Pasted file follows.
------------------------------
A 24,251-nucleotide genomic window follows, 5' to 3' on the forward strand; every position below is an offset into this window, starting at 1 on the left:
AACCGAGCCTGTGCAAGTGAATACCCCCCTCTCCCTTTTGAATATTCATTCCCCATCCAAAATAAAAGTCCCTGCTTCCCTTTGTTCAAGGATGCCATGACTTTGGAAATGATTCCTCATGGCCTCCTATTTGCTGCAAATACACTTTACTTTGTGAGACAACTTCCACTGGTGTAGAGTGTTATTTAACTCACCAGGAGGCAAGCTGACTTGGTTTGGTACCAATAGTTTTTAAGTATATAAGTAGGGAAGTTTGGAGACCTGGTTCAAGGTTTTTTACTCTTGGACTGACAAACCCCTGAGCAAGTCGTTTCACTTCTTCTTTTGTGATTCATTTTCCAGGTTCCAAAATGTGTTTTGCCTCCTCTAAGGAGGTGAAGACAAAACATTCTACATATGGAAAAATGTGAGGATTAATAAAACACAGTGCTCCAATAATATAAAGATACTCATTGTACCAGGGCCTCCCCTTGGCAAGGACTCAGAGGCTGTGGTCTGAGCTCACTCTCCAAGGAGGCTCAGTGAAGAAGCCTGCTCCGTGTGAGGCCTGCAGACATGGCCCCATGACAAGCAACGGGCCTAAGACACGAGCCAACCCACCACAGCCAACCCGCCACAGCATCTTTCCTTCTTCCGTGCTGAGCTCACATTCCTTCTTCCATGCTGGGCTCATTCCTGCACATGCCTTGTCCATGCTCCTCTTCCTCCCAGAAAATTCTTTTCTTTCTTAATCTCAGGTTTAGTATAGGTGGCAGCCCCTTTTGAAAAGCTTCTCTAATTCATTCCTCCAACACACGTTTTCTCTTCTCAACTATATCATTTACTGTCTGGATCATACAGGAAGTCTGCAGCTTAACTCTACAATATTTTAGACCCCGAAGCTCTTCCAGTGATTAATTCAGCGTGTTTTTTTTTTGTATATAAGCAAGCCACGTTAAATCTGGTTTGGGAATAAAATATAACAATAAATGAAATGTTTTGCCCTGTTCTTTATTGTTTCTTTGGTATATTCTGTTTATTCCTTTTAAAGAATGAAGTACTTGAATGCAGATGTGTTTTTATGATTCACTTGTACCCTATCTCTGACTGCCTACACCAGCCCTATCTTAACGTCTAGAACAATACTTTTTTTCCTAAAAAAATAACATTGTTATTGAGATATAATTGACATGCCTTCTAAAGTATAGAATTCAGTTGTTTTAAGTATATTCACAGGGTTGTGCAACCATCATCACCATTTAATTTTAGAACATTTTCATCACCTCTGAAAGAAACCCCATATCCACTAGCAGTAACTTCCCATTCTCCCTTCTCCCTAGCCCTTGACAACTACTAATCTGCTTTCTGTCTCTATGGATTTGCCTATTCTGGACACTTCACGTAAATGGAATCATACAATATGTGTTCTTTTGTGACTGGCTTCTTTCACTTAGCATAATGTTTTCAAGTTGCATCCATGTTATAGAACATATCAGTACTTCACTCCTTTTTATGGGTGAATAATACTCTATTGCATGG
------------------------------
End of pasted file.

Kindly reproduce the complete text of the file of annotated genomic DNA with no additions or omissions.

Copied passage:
A 24,251-nucleotide genomic window follows, 5' to 3' on the forward strand; every position below is an offset into this window, starting at 1 on the left:
AACCGAGCCTGTGCAAGTGAATACCCCCCTCTCCCTTTTGAATATTCATTCCCCATCCAAAATAAAAGTCCCTGCTTCCCTTTGTTCAAGGATGCCATGACTTTGGAAATGATTCCTCATGGCCTCCTATTTGCTGCAAATACACTTTACTTTGTGAGACAACTTCCACTGGTGTAGAGTGTTATTTAACTCACCAGGAGGCAAGCTGACTTGGTTTGGTACCAATAGTTTTTAAGTATATAAGTAGGGAAGTTTGGAGACCTGGTTCAAGGTTTTTTACTCTTGGACTGACAAACCCCTGAGCAAGTCGTTTCACTTCTTCTTTTGTGATTCATTTTCCAGGTTCCAAAATGTGTTTTGCCTCCTCTAAGGAGGTGAAGACAAAACATTCTACATATGGAAAAATGTGAGGATTAATAAAACACAGTGCTCCAATAATATAAAGATACTCATTGTACCAGGGCCTCCCCTTGGCAAGGACTCAGAGGCTGTGGTCTGAGCTCACTCTCCAAGGAGGCTCAGTGAAGAAGCCTGCTCCGTGTGAGGCCTGCAGACATGGCCCCATGACAAGCAACGGGCCTAAGACACGAGCCAACCCACCACAGCCAACCCGCCACAGCATCTTTCCTTCTTCCGTGCTGAGCTCACATTCCTTCTTCCATGCTGGGCTCATTCCTGCACATGCCTTGTCCATGCTCCTCTTCCTCCCAGAAAATTCTTTTCTTTCTTAATCTCAGGTTTAGTATAGGTGGCAGCCCCTTTTGAAAAGCTTCTCTAATTCATTCCTCCAACACACGTTTTCTCTTCTCAACTATATCATTTACTGTCTGGATCATACAGGAAGTCTGCAGCTTAACTCTACAATATTTTAGACCCCGAAGCTCTTCCAGTGATTAATTCAGCGTGTTTTTTTTTTGTATATAAGCAAGCCACGTTAAATCTGGTTTGGGAATAAAATATAACAATAAATGAAATGTTTTGCCCTGTTCTTTATTGTTTCTTTGGTATATTCTGTTTATTCCTTTTAAAGAATGAAGTACTTGAATGCAGATGTGTTTTTATGATTCACTTGTACCCTATCTCTGACTGCCTACACCAGCCCTATCTTAACGTCTAGAACAATACTTTTTTTCCTAAAAAAATAACATTGTTATTGAGATATAATTGACATGCCTTCTAAAGTATAGAATTCAGTTGTTTTAAGTATATTCACAGGGTTGTGCAACCATCATCACCATTTAATTTTAGAACATTTTCATCACCTCTGAAAGAAACCCCATATCCACTAGCAGTAACTTCCCATTCTCCCTTCTCCCTAGCCCTTGACAACTACTAATCTGCTTTCTGTCTCTATGGATTTGCCTATTCTGGACACTTCACGTAAATGGAATCATACAATATGTGTTCTTTTGTGACTGGCTTCTTTCACTTAGCATAATGTTTTCAAGTTGCATCCATGTTATAGAACATATCAGTACTTCACTCCTTTTTATGGGTGAATAATACTCTATTGCATGG